David Liss

A Conspiracy of Paper

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A Conspiracy of Paper Summary

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A Conspiracy of Paper is a 2000 historical thriller by American novelist David Liss. Set in eighteenth-century London, the novel follows Jewish thief-taker Benjamin Weaver as he investigates the fraudulence of the South Sea Company, whose forged stock certificates lead to the world’s first stock-market crash, the “South Sea Bubble” of 1720. The novel explores the Company’s “conspiracy of paper” and the Jewish community of 1700s London as Weaver reconnects with his roots. A Conspiracy of Paper won the 2001 Macavity Award for Best Mystery Debut and the 2001 Edgar Award for Best Debut Novel.

Having made his living as a prizefighter, Benjamin Weaver was forced into early retirement by a badly broken leg. Since then, he has made his career in London’s private law-enforcement industry. Britain has yet to develop a public police force, so wealthy Londoners rely on hired strongmen to protect their property, collect debts, retrieve stolen goods, and punish criminals. Weaver has set himself up “as protector, guardian, bailiff, constable-for-hire, and thieftaker.”

In particular, Weaver has a talent for the lucrative trade of thief-taking. A cross between a bounty hunter and a private eye, Weaver scours the dank streets of London to track down thieves who have robbed the wrong pocket.

Weaver is Jewish—we learn that he fought as “The Lion of Judah”—and although he does not practice the religion, he is surprised to find himself hired by William Balfour, a virulently anti-Semitic man. Balfour wants Weaver to find the killer of Balfour’s father, who is generally believed to have committed “self-murder.” He has selected Weaver for the job because Balfour’s father was a client of Weaver’s estranged father Samuel Lienzo (“Weaver” is a pseudonym). Lienzo was a “stockjobber,” a dealer in stocks, who was killed in the road by a drunken coach driver. However, Balfour believes that Lienzo’s death was no more an accident than his own father’s death was a suicide. He wants Weaver to delve into the community of Jewish stockjobbers and find out why someone wanted Lienzo and Balfour Senior dead.

Weaver has long been estranged from his father’s family and from the Jewish community, who exist in a precarious position, forced to take up unpopular professions and always liable to be scapegoated in times of trouble. However, in order to investigate the deaths of his father and Balfour’s, Weaver visits his uncle Miguel.

In Miguel’s house, he steps back into the world of Jewish London. Miguel welcomes him home and introduces him to his cousin’s widow, the gorgeous Miriam. With Miguel and Miriam, Weaver begins to reconnect with his community and religious traditions, as well as his family’s struggle as permanent outsiders to get ahead. As Miguel re-introduces his nephew to ancient Jewish traditions, he reveals that he fears for the future of England’s Jews.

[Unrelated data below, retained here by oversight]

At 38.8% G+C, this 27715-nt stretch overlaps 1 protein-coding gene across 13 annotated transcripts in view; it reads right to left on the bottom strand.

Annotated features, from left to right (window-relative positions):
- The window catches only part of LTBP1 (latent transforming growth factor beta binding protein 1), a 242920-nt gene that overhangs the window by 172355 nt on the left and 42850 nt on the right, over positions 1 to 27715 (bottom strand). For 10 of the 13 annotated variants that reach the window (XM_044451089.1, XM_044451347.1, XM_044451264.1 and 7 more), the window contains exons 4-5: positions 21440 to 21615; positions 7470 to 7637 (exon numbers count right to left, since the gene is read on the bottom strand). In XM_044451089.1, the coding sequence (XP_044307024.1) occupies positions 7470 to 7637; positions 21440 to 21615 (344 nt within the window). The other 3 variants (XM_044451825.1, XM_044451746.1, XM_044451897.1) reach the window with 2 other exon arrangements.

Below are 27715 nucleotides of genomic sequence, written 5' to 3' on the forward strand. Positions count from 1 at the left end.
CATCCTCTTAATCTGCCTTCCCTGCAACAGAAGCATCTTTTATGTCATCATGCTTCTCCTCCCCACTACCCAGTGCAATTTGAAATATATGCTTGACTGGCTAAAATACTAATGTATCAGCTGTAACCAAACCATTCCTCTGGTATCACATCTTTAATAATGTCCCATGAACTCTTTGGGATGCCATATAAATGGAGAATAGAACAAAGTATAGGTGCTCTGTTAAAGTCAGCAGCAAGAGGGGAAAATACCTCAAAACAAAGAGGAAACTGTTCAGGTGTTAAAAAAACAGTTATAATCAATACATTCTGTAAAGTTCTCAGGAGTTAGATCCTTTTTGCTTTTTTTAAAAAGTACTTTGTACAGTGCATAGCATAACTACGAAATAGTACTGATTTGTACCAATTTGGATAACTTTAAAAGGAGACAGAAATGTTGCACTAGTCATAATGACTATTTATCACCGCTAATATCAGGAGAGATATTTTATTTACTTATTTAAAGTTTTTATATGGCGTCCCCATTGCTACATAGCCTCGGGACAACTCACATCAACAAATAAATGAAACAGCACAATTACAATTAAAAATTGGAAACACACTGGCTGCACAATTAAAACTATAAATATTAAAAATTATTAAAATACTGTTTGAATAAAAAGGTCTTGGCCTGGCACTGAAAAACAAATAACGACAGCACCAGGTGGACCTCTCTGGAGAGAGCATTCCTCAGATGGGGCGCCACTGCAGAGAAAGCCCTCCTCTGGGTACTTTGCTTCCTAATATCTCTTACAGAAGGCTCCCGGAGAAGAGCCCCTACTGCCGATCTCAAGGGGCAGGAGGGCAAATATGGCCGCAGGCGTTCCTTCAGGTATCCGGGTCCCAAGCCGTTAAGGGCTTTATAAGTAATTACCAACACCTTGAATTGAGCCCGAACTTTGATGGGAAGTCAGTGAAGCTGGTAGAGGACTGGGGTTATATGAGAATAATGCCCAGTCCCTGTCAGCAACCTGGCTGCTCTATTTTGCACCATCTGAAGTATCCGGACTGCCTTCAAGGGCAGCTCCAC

Miguel also serves as Weaver’s guide to the world of stockjobbing. The semi-licit trade takes place in the gaming houses and bordellos of “Change Alley.” The best stockjobbers rely on bluff and double bluff, manipulation, and deceit.

Stockjobbing depends upon “the new finance.” The invention of stock certificates and banknotes means, as Miguel explains, “money in England is being replaced with the promise of money.”

As Weaver searches for a reason why someone might have murdered his father, he comes across an unpublished pamphlet, written by Lienzo, about the South Sea Company. The pamphlet traces a network of interlocking conspiracies by which the Company has manufactured a vast fortune from nothing.

Weaver learns that the Company was initially established in 1711 to manage the trade routes between Britain and Latin America. The Company immediately began issuing stock on the promise of future prosperity. When the Spanish pushed the Company out of the American market, the Company decided to continue offering stock. By the time of Weaver’s investigation, the Company has issued so much stock that it has the resources to challenge the Bank of England for dominance of the country’s fledgling financial markets. The Company has offered to take on the national debt—in exchange for being allowed to issue more stock. As the holder of the national debt, the Company would wrest from the Bank the role of brokering the government’s loans.

At the time of his death, Weaver’s father had discovered a smoking gun: forged South Sea Company stock certificates. However, the conspiracy is more complicated than it seems. Like the financial system in general, the South Sea stocks retain their value so long as no one knows that in reality, their value is based on nothing. The forged certificates do no harm unless their existence becomes widely known.

Unlike his father, Weaver has no desire to collapse the system by revealing its fraudulent underpinnings, but because he knows the Company’s secrets, he becomes a target in his turn. Soon, Weaver does not know whom he can trust: “I found myself . . . in a labyrinth in which I could not see what lay ahead or even behind. I only knew where I was—and I was trapped.”

As Weaver fights to survive, he encounters many historical characters of the era, including Jonathan Wild, the “thief-taker general” who was also (as the author observes in his historical end-note) the “first modern crime lord.”

Weaver plays an almost accidental role in the bursting of the South Sea Bubble, and order is partially restored. Weaver returns to his family’s Jewish neighborhood and gradually resumes his religious identity, attending synagogue and keeping kosher. An endnote explains that this trajectory mirrors the author’s own development from secular to observant Jew.